Your emails to me did not explain how you appeared to have so many addresses. I will reproduce them below, to satisfy the curiosity of any reader who might care:
MY INITIAL EMAIL
From: SABRINA EATON
To: Ellie Light
Sent: Mon, January 18, 2010 1:05:57 PM
Subject: Questions on your recent “letters to the editor” omnipresence
My name is Sabrina Eaton and I’m a reporter in the DC Bureau of the Cleveland Plain Dealer, Ohio’s largest newspaper. Years ago, I had an entry-level reporting job at the Bergen Record in New Jersey. A more experienced reporter there was named Ellie Light, and I wondered if you were the same person. I sent you an email about this a few days ago and got a reply back with the single letter “s,” and didn’t know what to make of it. So I did a “Google” search on you, as well as one on Lexis-Nexis, and was surprised at what I found.
This email of yours has apparently been published in scads of newspapers. Each of them lists you as residing in their circulation area. How can you simultaneously reside in Kellogg (Michigan), Midland (Michigan), Follansbee (W.Va.), Myrtle Beach (S.C), Waynesboro (Va), Vallejo (Ca.), Mansfield (OH), Salinas (Ca), and Three Rivers (N.M.)? I also found your Haiti email printed in the paper in Lebanon, (PA). That one claimed you reside in Cornwall.
How did your missive end up in all these different publications, citing all these different residences for you? Where do you actually live? What do you actually do for a living? Are you sending these emails at the behest of any organization or politician? Are you the same Ellie Light who was once a reporter for the Bergen Record? Please respond ASAP because I plan to write about this.
Plain Dealer, DC Bureau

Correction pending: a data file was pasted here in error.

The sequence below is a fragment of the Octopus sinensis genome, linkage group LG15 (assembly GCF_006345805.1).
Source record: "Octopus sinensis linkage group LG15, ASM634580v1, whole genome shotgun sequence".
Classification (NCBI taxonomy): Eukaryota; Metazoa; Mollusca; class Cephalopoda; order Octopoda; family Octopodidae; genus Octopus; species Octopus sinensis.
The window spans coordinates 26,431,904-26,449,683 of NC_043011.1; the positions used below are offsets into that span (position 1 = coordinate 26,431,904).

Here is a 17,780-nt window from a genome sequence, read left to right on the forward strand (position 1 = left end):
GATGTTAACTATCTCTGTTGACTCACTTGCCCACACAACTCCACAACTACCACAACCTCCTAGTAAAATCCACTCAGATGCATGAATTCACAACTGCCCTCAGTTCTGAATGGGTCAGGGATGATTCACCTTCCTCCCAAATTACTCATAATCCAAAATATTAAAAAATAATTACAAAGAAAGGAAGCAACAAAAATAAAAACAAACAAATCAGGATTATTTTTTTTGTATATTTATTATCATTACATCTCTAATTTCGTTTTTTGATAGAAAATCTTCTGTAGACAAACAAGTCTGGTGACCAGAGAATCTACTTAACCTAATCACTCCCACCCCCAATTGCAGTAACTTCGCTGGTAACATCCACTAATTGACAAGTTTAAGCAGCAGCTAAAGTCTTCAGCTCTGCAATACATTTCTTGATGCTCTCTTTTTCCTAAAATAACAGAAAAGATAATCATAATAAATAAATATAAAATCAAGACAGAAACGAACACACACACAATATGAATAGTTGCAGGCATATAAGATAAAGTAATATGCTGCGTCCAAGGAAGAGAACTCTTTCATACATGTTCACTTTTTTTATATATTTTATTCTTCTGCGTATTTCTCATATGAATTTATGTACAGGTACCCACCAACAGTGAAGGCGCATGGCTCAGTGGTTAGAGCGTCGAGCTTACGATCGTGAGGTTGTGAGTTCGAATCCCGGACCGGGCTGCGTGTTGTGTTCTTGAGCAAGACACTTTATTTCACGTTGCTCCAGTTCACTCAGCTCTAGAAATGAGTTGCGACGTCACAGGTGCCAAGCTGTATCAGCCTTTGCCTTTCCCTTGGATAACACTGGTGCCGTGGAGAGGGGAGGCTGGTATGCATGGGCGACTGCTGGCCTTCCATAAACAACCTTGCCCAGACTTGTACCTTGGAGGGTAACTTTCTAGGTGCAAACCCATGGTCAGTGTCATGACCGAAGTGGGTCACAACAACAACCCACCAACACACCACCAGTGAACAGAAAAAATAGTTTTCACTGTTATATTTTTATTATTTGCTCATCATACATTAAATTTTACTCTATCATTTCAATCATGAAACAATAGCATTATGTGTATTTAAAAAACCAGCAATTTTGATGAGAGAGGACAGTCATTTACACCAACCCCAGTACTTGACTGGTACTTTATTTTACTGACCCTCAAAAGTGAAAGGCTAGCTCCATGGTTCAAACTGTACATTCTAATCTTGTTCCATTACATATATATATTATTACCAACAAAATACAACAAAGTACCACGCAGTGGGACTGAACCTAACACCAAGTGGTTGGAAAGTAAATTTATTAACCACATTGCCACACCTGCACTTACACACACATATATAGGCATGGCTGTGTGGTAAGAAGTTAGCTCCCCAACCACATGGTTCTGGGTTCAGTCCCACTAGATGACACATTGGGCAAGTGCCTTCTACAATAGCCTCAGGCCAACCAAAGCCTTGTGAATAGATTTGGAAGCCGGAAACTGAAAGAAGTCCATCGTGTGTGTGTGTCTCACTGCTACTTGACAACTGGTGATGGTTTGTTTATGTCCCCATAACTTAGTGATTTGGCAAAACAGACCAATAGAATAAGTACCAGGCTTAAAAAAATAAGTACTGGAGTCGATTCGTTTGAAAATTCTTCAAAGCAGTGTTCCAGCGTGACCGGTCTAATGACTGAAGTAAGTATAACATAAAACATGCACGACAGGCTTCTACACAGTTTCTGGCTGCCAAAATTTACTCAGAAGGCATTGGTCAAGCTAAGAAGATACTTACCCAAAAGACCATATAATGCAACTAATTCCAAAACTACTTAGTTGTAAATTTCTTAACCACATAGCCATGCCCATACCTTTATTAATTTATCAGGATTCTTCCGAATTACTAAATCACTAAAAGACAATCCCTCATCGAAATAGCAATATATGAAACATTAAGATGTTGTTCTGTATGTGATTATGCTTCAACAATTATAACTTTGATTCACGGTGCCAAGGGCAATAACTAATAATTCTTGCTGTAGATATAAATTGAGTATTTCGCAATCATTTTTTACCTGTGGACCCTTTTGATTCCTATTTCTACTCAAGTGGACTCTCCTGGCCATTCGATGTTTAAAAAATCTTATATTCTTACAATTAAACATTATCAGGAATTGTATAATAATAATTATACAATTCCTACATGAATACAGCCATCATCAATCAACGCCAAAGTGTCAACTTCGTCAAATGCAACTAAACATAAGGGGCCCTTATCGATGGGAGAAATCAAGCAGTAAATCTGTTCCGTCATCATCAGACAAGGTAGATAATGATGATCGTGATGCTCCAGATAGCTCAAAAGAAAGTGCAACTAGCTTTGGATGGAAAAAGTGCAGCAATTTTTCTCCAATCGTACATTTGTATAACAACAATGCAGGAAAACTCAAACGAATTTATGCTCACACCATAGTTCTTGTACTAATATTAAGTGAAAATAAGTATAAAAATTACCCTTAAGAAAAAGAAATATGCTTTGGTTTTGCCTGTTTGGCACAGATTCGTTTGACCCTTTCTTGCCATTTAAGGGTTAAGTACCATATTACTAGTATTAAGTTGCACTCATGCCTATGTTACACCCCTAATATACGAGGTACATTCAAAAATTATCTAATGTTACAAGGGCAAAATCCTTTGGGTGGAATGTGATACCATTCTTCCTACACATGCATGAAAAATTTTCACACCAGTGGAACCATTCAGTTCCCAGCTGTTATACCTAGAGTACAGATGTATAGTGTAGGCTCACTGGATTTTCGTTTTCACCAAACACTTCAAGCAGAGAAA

ELLIE LIGHT’S INITIAL RESPONSE
>> Ellie Light 1/19/2010 12:20 AM >>>
I’m not the Ellie Light that reported in New Jersey. I suppose it’s a common name. I do not write as a representative of any organization. The letter I wrote was motivated by surprise and wonderment at the absence of any media support for our President, who won a record-breaking election by a landslide less than 18 months ago, and now, seems to be abandoned by all, supposedly for the infantile reason that he couldn’t make all of Bush’s errors disappear in a day. I think the wide interest in my letter is because of that vacuum, the appalling absence of support for the man we so recently, overwhelmingly elected.
A SECOND EMAIL EXCHANGE:
After sending you this initial email on Jan. 18, I realized I hadn’t enclosed my telephone number, so I sent you a second email that gave you my phone number, if you wanted to call me up. Your reply to that email said:
ELLIE LIGHT’S SECOND RESPONSE:
>>> Ellie Light 1/19/2010 12:46 AM >>>
I just saw that you included your phone number as well, and for such enthusiasm, I should probably provide you with a further explanation, instead of being quite so coy. In my other letter to you, I said I was disheartened by the lack of support for the President. But perhaps more importantly, the lack of thorough, well-reasoned arguments that can be found on both sides of this issue. As I’m sure you’ve observed, Obama became quickly as polarizing has Hilary ever was, and few people can see past their emotions on the issue. Most public discourse includes terms like “Wingnut,” “Drink the Kool-aid,” “Socialist” and other far less polite terms. I get called “trash” and “Crypto-Stalinist,” not only by the Sarah Palin fans, but by The Left, who is furious at The Prez for not opening up the health care debates to CSPAN cameras.
So the reason why I expanded my submission was because I found that editors were eager to present a point of view on the topic that wasn’t so overheated and angry. Indeed, I think the viewpoint that my letter expressed was less important to the editors than the even and non-emotional tone.
A FOLLOW-UP EMAIL FROM ME:
Because this email also failed to anwer my questions about the multiple addresses, I wrote you the below email, to which there was no reply:
Thanks for your response. But why did all those letters say you lived in all those different places? It seems quite peculiar.